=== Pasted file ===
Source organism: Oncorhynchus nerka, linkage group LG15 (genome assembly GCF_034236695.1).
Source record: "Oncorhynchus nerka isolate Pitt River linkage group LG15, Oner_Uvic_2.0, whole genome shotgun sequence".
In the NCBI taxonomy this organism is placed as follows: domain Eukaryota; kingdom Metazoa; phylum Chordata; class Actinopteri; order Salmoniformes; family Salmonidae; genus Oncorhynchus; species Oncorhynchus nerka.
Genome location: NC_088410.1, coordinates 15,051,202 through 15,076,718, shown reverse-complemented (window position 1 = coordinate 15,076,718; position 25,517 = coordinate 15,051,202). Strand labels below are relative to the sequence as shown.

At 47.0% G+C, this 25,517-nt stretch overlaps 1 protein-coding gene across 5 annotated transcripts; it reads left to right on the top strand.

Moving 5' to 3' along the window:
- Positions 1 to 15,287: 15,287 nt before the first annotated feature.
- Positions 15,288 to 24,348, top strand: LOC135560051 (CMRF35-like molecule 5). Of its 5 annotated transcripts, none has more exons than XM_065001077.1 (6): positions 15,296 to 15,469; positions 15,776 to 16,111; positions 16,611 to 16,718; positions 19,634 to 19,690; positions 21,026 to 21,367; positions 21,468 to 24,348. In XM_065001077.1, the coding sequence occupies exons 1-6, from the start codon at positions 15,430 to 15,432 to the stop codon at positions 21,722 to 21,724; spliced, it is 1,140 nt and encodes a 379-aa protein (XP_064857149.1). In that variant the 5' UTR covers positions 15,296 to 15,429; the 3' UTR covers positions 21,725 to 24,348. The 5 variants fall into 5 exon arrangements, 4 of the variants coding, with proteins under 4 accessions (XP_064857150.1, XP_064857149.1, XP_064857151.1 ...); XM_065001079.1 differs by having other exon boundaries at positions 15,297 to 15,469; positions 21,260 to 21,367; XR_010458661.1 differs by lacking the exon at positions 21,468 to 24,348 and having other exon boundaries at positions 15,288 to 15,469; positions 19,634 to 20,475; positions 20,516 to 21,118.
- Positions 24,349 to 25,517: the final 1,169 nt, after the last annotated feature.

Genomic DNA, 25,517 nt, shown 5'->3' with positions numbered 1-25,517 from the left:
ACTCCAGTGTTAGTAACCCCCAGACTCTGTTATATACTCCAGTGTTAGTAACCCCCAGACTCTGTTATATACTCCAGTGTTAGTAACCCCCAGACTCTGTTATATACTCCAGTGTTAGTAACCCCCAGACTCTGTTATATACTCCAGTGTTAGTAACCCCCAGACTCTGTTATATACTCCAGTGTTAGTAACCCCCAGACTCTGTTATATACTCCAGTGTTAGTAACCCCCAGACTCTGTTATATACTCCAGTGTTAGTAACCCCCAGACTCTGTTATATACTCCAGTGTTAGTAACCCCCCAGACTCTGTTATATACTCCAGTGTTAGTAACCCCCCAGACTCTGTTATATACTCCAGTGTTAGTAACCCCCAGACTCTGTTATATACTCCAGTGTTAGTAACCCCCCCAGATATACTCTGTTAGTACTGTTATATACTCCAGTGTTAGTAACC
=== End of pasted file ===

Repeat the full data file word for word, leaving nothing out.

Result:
Source organism: Oncorhynchus nerka, linkage group LG15 (genome assembly GCF_034236695.1).
Source record: "Oncorhynchus nerka isolate Pitt River linkage group LG15, Oner_Uvic_2.0, whole genome shotgun sequence".
In the NCBI taxonomy this organism is placed as follows: domain Eukaryota; kingdom Metazoa; phylum Chordata; class Actinopteri; order Salmoniformes; family Salmonidae; genus Oncorhynchus; species Oncorhynchus nerka.
Genome location: NC_088410.1, coordinates 15,051,202 through 15,076,718, shown reverse-complemented (window position 1 = coordinate 15,076,718; position 25,517 = coordinate 15,051,202). Strand labels below are relative to the sequence as shown.

At 47.0% G+C, this 25,517-nt stretch overlaps 1 protein-coding gene across 5 annotated transcripts; it reads left to right on the top strand.

Moving 5' to 3' along the window:
- Positions 1 to 15,287: 15,287 nt before the first annotated feature.
- Positions 15,288 to 24,348, top strand: LOC135560051 (CMRF35-like molecule 5). Of its 5 annotated transcripts, none has more exons than XM_065001077.1 (6): positions 15,296 to 15,469; positions 15,776 to 16,111; positions 16,611 to 16,718; positions 19,634 to 19,690; positions 21,026 to 21,367; positions 21,468 to 24,348. In XM_065001077.1, the coding sequence occupies exons 1-6, from the start codon at positions 15,430 to 15,432 to the stop codon at positions 21,722 to 21,724; spliced, it is 1,140 nt and encodes a 379-aa protein (XP_064857149.1). In that variant the 5' UTR covers positions 15,296 to 15,429; the 3' UTR covers positions 21,725 to 24,348. The 5 variants fall into 5 exon arrangements, 4 of the variants coding, with proteins under 4 accessions (XP_064857150.1, XP_064857149.1, XP_064857151.1 ...); XM_065001079.1 differs by having other exon boundaries at positions 15,297 to 15,469; positions 21,260 to 21,367; XR_010458661.1 differs by lacking the exon at positions 21,468 to 24,348 and having other exon boundaries at positions 15,288 to 15,469; positions 19,634 to 20,475; positions 20,516 to 21,118.
- Positions 24,349 to 25,517: the final 1,169 nt, after the last annotated feature.

Genomic DNA, 25,517 nt, shown 5'->3' with positions numbered 1-25,517 from the left:
ACTCCAGTGTTAGTAACCCCCAGACTCTGTTATATACTCCAGTGTTAGTAACCCCCAGACTCTGTTATATACTCCAGTGTTAGTAACCCCCAGACTCTGTTATATACTCCAGTGTTAGTAACCCCCAGACTCTGTTATATACTCCAGTGTTAGTAACCCCCAGACTCTGTTATATACTCCAGTGTTAGTAACCCCCAGACTCTGTTATATACTCCAGTGTTAGTAACCCCCAGACTCTGTTATATACTCCAGTGTTAGTAACCCCCAGACTCTGTTATATACTCCAGTGTTAGTAACCCCCCAGACTCTGTTATATACTCCAGTGTTAGTAACCCCCCAGACTCTGTTATATACTCCAGTGTTAGTAACCCCCAGACTCTGTTATATACTCCAGTGTTAGTAACCCCCCCAGATATACTCTGTTAGTACTGTTATATACTCCAGTGTTAGTAACC